Tornadoes in New England aren’t common, especially ones that leave behind a lot of damage. But yesterday a series of twisters ripped through western Massachusetts, killing three people. WNPR’s Nancy Cohen reports
Just before four in the afternoon yesterday, forty four year old Marisol Mendez was standing on her porch in the south end of Springfield when she saw a huge black cloud clamp down from above. Her first reaction? Capture it on her cell phone camera. But then she dashed inside into a closet. Her hand clutching the door knob fighting the wind:
There’s been a growing demand for local food. But getting the food from the farm to consumers can take a lot of time and effort. WNPR’s Nancy Cohen reports on one business that’s trying to fill that niche.
The restaurant at the Copper Beach Inn in Ivoryton has set a big goal for itself. 90% of the food it serves this summer will be local
So, the state legislative session’s about to end, and we’ve got a balanced budget, and all is right with the world - right?
Judging by his press conference with reporters yesterday, Governor Dannel Malloy thinks there’s still work to be done. He told state workers that if they don’t ratify the concessions package he’s hoping with plug the budget hole - there will be layoffs. Lots more than the 4700 that were already threatened.
The legislative session ends next Wednesday, June 8, and there are dozens of bills that lawmakers have yet to take up. One bill that has bi-partisan support this year is a proposal to legalize medical marijuana. WNPR's Lucy Nalpathanchil reports
The General Assembly passed a medical marijuana bill in 2007 only to see then-Governor Jodi Rell veto it. This year's proposal is similar; the bill would allow patients with certain debilitating medical conditions to obtain a prescription for small amounts of marijuana for palliative use.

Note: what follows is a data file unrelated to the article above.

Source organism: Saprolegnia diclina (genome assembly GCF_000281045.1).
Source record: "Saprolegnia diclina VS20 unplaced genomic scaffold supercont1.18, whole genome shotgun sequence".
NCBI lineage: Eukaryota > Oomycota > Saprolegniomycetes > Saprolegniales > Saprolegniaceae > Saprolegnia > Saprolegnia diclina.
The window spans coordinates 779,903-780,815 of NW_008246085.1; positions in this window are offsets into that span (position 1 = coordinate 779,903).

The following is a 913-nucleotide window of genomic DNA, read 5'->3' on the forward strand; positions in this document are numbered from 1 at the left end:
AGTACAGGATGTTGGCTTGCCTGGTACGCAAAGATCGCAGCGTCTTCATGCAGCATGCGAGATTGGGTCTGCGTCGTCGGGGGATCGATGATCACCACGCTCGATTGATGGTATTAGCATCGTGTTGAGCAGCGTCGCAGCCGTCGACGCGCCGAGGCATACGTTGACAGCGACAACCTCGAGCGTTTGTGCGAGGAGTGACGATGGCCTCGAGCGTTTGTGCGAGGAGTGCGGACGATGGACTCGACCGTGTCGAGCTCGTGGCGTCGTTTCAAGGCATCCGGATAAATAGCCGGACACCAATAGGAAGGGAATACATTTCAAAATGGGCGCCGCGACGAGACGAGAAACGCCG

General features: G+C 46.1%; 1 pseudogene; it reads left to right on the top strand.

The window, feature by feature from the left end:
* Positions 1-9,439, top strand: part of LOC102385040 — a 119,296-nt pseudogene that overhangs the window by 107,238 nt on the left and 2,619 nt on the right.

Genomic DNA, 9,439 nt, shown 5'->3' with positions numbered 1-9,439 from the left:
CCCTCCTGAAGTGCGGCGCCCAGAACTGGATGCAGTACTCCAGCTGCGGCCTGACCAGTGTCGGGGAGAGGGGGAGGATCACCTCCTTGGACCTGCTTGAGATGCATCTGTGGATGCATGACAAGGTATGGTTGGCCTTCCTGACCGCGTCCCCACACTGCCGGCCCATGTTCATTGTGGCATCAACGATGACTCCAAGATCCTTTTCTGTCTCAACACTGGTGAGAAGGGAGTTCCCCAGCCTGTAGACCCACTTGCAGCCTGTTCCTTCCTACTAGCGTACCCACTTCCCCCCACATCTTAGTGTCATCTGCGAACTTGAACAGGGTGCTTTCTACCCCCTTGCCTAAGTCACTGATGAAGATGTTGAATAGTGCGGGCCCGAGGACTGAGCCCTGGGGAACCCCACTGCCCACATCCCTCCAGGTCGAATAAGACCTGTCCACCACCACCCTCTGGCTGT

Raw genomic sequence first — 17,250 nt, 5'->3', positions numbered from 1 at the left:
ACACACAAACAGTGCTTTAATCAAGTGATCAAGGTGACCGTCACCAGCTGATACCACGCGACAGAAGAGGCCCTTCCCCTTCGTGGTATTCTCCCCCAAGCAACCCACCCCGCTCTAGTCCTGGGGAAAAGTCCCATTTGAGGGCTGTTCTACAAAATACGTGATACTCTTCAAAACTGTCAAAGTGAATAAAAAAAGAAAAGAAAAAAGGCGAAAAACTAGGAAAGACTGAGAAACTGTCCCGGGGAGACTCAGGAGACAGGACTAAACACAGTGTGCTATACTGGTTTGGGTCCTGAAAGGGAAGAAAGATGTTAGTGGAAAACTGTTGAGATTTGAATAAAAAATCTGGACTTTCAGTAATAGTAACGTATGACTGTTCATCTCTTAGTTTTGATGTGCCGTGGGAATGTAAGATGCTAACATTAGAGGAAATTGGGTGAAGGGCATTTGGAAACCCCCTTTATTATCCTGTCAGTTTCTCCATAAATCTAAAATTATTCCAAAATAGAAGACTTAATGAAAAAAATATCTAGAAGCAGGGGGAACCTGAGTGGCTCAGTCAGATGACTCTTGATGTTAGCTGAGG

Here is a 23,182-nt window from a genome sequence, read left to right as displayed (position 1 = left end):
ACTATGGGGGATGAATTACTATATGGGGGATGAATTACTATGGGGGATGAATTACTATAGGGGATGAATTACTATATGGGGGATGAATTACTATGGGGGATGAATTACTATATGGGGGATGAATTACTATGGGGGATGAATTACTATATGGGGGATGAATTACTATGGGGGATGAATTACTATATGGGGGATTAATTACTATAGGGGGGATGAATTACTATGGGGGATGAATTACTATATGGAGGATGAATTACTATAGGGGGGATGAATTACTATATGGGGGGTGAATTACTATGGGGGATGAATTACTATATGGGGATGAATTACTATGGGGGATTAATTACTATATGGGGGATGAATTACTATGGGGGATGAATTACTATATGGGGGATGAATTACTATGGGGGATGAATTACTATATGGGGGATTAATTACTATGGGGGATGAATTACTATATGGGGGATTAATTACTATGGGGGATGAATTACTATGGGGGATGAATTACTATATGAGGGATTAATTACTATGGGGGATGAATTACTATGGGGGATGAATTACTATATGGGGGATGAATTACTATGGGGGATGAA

A series of tornadoes ripped through the Springfield, Massachusetts area yesterday afternoon, tearing off roots, uprooting trees, scattering debris and leaving at least four dead. We talked to WNPR's Nancy Cohen who was live at the scene.
As new trees take root in ample plots of grass by the Westville cemetery, others down Route 63 are being “entombed” in concrete “coffins” that, in the eyes of one urban forester, will ensure their lives are nasty, brutish and short.
Chris Ozyck, greenspace manager for the Urban Resources Initiative (URI), made that appraisal during a recent trip down Whalley Avenue.
He started first by the Westville Cemetery, where URI put 40 new oaks and crabapples into the ground three weeks ago. Those trees are destined for long healthy lives, he said.
The story is familiar from the work of Charles Dickens. A young person with little means is placed under the care of a family member who in turns sells or trades the young person to a man who is up to no good.
At their height, they were "living the dream, looking impeccable and flawless to a fault." They began as four girls from the projects of Detroit who just loved to sing - four girls who were desperate to get on the road. In The Supremes, Mark Ribowsky charts the rise of the most successful female singing group of all time - the first "girl-group" ever to make it into the Rock and Roll Hall of Fame - as well as the ruthlessness that fed their breakup.